April 18, 2018 by Varga László
- 1,5 kg goose innards and PARTS: wings, neck, gizzards, heats, even carcass
- 3-4 medium carrots
- 2 parsley roots
- 1 parsnip root
- 1 large purple onion
- 2-3 garlic cloves
- 100 g green peas (it can be frozen or fresh)
- 100 g mushrooms
- 350 g rice
- 2-3 tablespoons goose fat
- salt, pepper, parsley leaves
- Divide the goose into 6-8 parts. Rinse the goose giblets and place them in a large soup pot.
- Cover them with about 3 liters of cold water and start cooking it.
- Wash and clean thoroughly the root vegetables and dice them into larger pieces.
- When the soup starts boiling, foam it, add the root vegetables, onion, garlic, salt and some black peppercorns.
- Keep cooking over low heat until the meat is cooked.
- Filter the soup’s broth and set aside its fat.
- Dice the vegetables into bigger cubes.
- Brown these dices veggies in some goose fat for a few minutes.
- Bone the meat and cut it into bigger pieces.
- Fry the rice in goose fat until translucent, glassy like.
- Add the green peas and fill up with about a liter of the goose stock, cover and simmer over low heat.
- Fry the mushrooms and the goose parts in the goose fat.
- When the rice is cooked, add to the pot the fried cubed vegetables, the fried meat and fried mushrooms.
- Serve while hot sprinkling some chopped parsley leaves on top.
Category Goose, Hungarian | Tags: carrots,garlic,goose,green peas,Hungarian,mushrooms,onions,rice | No Comments
February 12, 2018 by Varga László
Ingredients (2 servings)
- 1 goose neck’s skin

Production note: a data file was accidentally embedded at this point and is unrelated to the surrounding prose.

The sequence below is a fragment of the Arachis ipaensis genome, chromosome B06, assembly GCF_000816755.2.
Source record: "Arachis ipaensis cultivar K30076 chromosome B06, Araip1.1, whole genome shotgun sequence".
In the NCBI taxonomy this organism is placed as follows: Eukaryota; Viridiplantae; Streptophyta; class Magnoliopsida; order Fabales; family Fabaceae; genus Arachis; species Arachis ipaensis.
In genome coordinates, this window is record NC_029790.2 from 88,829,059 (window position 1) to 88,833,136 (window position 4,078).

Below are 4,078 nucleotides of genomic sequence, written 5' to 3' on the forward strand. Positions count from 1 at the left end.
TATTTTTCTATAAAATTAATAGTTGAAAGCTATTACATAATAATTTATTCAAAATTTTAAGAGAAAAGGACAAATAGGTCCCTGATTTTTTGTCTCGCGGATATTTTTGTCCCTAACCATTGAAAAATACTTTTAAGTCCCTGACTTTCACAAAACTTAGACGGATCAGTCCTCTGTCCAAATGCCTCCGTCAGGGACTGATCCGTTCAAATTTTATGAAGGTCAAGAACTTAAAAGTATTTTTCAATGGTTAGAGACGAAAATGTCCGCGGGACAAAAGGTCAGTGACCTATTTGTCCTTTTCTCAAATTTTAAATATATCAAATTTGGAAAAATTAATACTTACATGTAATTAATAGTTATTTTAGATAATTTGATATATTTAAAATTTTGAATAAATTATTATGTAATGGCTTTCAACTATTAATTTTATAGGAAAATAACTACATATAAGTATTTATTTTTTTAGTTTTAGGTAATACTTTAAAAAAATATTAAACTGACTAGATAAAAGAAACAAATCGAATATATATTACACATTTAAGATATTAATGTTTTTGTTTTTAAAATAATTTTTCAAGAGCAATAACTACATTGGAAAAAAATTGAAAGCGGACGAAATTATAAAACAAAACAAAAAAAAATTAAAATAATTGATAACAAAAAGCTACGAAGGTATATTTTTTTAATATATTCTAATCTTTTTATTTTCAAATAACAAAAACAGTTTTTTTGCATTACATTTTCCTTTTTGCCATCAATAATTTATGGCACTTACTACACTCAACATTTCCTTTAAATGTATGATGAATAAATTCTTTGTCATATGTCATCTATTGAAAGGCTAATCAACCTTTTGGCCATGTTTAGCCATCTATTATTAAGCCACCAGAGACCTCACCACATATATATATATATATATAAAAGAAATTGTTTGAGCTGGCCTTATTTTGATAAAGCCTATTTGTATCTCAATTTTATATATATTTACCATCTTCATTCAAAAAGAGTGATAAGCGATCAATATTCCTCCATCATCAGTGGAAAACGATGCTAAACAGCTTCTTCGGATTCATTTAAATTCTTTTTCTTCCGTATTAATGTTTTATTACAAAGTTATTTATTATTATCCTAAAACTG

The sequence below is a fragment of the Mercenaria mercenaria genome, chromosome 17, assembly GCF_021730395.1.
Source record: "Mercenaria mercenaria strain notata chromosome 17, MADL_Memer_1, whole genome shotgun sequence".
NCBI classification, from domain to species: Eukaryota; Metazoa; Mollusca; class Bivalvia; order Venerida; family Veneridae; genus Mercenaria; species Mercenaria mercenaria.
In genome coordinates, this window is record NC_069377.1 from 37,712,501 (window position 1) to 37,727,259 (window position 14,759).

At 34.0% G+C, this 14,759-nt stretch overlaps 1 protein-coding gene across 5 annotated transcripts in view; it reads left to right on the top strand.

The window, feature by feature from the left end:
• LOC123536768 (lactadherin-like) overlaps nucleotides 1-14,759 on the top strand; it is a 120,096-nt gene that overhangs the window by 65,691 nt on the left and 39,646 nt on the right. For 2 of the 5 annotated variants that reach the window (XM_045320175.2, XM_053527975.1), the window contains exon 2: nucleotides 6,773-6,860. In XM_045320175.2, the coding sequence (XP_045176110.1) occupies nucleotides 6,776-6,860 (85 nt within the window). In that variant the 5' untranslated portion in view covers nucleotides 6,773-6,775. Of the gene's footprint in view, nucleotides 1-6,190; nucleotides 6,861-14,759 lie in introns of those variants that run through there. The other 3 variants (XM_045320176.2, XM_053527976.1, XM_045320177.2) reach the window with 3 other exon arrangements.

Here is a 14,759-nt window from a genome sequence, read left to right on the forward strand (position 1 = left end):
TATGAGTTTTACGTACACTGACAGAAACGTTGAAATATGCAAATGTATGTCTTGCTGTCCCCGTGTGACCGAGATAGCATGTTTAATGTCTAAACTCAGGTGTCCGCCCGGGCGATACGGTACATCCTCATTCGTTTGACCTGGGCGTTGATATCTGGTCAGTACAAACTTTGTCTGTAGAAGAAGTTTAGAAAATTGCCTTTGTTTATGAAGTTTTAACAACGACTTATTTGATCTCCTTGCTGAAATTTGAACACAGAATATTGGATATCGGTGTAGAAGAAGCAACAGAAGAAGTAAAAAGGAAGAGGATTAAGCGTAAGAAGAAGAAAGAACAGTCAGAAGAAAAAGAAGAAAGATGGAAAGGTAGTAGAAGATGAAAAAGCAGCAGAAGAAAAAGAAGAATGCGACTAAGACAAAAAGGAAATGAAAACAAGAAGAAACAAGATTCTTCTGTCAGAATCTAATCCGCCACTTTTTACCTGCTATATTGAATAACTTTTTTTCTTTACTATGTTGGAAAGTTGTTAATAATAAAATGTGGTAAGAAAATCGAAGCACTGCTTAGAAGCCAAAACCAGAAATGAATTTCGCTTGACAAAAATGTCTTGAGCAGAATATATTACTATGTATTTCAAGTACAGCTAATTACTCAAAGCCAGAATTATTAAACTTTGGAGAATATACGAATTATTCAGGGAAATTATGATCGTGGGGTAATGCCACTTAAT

- 1 goose liver
- 1 onion
- 1 egg
- 1 hard-boiled egg
- a few parsley leaves
- 1 slice of bread
- 50 ml milk
- salt and pepper to taste
- paprika to taste
- marjoram to taste
- 1 tablespoon goose fat
- Let the bread slice soak in milk.
- Debone and clean thoroughly the neck.
- Heat the goose fat in a frying pan and fry the liver, adding a bit of water from time to time.
- Puree the goose liver or chop it. I preferred to chop it a bit coarse to have interesting texture.
- Chop the onion, green garlic, hard-boiled egg and parsley leaves.
- Return the chopped liver to the pan, add the chopped onion and garlic, spice with marjoram, paprika, salt and pepper to taste.
- Add a bit of water and saute it over low heat for about 10 minutes.
- When the juices in the pan have evaporated, pour the pan’s content to a bowl, add the chopped hard-boiled egg, the chopped parsley leaves, the bread squeezed out of milk. Add the fresh raw egg and mix thoroughly.
- Sew the smaller end of the goose neck skin and fill it with the mix, with the help of a spoon.
- Saw carefully the other end of the neck and place it in an oven resistant tray.
- Spoon a teaspoon of goose fat over, and sprinkle some salt and pepper.
- Heat the oven to 200 Celsius, add the goose neck and roast until crunchy and golden brown, turning once and ladle some fat on top.
Category Goose, Hungarian, Jewish | Tags: eggs,goose,Hungarian,Jewish,liver,marjoram,paprika | No Comments
October 8, 2014 by Varga László